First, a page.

The file name encoding algorithm used internally in Apache Commons Compress 1.15 to 1.18 can get into an infinite loop when faced with specially crafted inputs. This can lead to a denial of service attack if an attacker can choose the file names inside of an archive created by Compress.
Created apache-commons-compress tracking bugs for this issue:
Affects: fedora-all [bug 1764641]
The flaw lies in the encode() method of NioZipEncoding class, which leverages java.nio to encode names. Specifically, the file name is encoded repeatedly, until there are no remaining characters in the input buffer. The encoder consumes characters from the input buffer, translates them, and writes the resulting bytes to an output buffer. During this process the exit condition UNDERFLOW (meaning that either the input buffer has been completely consumed or there is insufficient input) is not taken into account, leading to a possible infinite loop.
Class ZipArchiveOutputStream creates an output stream for writing files in the ZIP file format. The flaw is triggered when calling the putArchiveEntry() method with a carefully crafted ArchiveEntry, whose name is then encoded by the aforementioned encoding algorithm used internally in Apache Commons Compress.
The fallback zip encoding implementation that leverages java.io has been superseded in favor of NIO based encoding (java.nio) in Compress version 1.15.
The UNDERFLOW exit condition in NioZipEncoding class has been removed from the while loop in the same version 1.15.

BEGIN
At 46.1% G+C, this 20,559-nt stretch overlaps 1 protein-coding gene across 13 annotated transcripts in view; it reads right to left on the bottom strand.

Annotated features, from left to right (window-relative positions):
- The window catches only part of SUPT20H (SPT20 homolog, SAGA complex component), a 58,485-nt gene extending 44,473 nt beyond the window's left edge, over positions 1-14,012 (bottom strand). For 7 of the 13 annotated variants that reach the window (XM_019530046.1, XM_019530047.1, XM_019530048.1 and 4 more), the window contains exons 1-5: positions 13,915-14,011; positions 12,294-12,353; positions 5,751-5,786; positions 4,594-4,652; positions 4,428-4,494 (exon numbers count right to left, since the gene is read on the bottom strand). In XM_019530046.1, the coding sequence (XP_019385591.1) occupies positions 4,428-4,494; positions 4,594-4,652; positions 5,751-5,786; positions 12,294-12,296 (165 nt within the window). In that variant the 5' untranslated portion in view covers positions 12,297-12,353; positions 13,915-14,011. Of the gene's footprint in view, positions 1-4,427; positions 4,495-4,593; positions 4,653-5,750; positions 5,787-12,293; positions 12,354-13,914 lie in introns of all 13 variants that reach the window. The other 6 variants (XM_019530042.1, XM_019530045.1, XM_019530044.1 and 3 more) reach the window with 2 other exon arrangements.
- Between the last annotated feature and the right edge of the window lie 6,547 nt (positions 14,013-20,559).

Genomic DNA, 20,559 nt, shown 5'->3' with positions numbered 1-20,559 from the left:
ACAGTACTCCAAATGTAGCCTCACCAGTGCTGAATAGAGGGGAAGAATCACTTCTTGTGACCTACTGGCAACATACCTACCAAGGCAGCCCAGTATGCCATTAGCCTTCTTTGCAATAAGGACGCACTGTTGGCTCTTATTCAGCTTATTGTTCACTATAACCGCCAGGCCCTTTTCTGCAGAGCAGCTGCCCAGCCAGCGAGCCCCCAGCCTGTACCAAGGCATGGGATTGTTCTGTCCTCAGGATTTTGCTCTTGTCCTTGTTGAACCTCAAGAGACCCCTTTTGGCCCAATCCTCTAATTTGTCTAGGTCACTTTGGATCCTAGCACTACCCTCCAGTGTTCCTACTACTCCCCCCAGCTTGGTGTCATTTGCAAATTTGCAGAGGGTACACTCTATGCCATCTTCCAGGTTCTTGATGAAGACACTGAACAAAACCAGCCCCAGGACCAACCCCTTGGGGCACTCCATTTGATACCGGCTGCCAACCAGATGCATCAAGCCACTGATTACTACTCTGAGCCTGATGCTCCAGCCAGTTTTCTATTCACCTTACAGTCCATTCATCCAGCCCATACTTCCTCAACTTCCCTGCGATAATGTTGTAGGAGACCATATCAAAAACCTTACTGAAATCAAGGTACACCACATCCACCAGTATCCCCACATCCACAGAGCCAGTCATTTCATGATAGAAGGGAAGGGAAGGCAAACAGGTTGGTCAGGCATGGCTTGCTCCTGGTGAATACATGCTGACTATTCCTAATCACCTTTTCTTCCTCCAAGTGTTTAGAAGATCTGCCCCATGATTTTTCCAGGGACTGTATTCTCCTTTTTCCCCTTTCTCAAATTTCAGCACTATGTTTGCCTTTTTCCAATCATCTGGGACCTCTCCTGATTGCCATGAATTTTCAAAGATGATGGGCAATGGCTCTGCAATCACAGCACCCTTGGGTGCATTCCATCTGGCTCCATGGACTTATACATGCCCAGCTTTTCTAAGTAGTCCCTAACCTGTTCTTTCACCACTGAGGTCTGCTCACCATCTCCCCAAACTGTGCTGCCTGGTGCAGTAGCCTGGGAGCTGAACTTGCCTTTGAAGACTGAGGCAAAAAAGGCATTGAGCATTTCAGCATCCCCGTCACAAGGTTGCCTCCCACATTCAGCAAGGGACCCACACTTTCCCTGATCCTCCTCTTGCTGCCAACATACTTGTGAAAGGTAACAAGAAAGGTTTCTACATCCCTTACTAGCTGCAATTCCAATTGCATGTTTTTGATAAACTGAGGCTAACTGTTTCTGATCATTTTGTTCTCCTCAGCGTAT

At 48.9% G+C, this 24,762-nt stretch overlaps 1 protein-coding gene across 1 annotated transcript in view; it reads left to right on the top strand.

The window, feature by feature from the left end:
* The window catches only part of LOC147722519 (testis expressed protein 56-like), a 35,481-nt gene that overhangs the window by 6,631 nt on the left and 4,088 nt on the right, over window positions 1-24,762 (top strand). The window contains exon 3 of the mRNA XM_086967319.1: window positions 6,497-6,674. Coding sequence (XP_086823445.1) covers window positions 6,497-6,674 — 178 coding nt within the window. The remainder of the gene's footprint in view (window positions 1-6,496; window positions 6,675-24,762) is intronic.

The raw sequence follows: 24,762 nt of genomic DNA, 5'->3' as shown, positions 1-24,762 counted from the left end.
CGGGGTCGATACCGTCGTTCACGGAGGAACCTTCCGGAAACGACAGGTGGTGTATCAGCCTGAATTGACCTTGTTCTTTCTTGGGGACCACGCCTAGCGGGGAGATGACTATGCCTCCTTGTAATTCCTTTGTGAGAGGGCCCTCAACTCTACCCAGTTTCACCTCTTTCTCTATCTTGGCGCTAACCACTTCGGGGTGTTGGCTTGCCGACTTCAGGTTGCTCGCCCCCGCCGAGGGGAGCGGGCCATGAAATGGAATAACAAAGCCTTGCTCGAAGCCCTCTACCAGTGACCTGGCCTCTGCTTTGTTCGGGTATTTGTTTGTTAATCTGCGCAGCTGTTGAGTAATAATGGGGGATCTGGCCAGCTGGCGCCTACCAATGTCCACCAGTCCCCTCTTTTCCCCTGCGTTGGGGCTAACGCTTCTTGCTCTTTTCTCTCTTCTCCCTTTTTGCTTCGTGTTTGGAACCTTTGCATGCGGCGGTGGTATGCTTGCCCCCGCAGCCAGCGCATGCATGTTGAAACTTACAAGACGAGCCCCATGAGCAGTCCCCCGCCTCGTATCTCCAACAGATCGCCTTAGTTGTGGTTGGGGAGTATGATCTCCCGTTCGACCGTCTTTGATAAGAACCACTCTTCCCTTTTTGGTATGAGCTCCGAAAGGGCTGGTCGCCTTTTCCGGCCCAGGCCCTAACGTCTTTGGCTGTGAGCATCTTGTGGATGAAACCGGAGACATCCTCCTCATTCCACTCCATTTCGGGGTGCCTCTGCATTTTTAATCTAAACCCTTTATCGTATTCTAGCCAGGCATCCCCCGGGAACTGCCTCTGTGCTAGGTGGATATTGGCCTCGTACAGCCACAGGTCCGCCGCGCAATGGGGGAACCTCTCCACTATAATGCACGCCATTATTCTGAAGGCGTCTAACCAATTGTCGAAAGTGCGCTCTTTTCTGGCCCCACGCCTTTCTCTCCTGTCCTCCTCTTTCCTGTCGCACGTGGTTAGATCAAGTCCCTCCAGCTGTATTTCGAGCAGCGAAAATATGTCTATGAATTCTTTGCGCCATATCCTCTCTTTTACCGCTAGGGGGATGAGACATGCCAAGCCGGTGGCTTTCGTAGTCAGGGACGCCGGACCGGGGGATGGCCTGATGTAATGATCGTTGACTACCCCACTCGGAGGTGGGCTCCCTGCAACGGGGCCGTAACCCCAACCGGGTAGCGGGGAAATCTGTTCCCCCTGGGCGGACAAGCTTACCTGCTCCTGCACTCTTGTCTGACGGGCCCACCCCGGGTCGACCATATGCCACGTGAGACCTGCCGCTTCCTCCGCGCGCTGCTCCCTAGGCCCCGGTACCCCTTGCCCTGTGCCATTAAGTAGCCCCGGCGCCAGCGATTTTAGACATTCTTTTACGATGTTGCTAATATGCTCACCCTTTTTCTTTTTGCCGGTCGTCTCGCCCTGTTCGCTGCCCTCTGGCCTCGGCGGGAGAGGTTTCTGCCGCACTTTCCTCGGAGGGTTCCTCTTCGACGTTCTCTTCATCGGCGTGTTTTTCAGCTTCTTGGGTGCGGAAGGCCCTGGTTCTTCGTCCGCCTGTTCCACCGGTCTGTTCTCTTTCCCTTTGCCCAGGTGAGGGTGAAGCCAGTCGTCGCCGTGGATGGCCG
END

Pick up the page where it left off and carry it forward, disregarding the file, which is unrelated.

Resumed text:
This issue does not affect the versions of apache-commons-compress as shipped with Red Hat Enterprise Linux 7, and the versions of rh-java-common-apache-commons-compress and rh-maven35-apache-commons-compress as shipped with Red Hat Software Collections 3, as they used a fallback zip encoding implementation (leveraging java.io) to encode filenames.
This issue does not affect the versions of rh-maven36-apache-commons-compress as shipped with Red Hat Software Collection 3 as they already include the patch.
Marking Red Hat Fuse 7 as having a moderate impact, the use of Apache Commons Compress as part of Fuse Online is in the Project Generation phase and is not something made available as part of a service to the network (AV:N -> AV:L), the naming of the files is also controlled by the local user/developer, an attacker would need to invest a measurable amount of effort to alter the target environment to exploit the vulnerability (AC:L -> AC:H)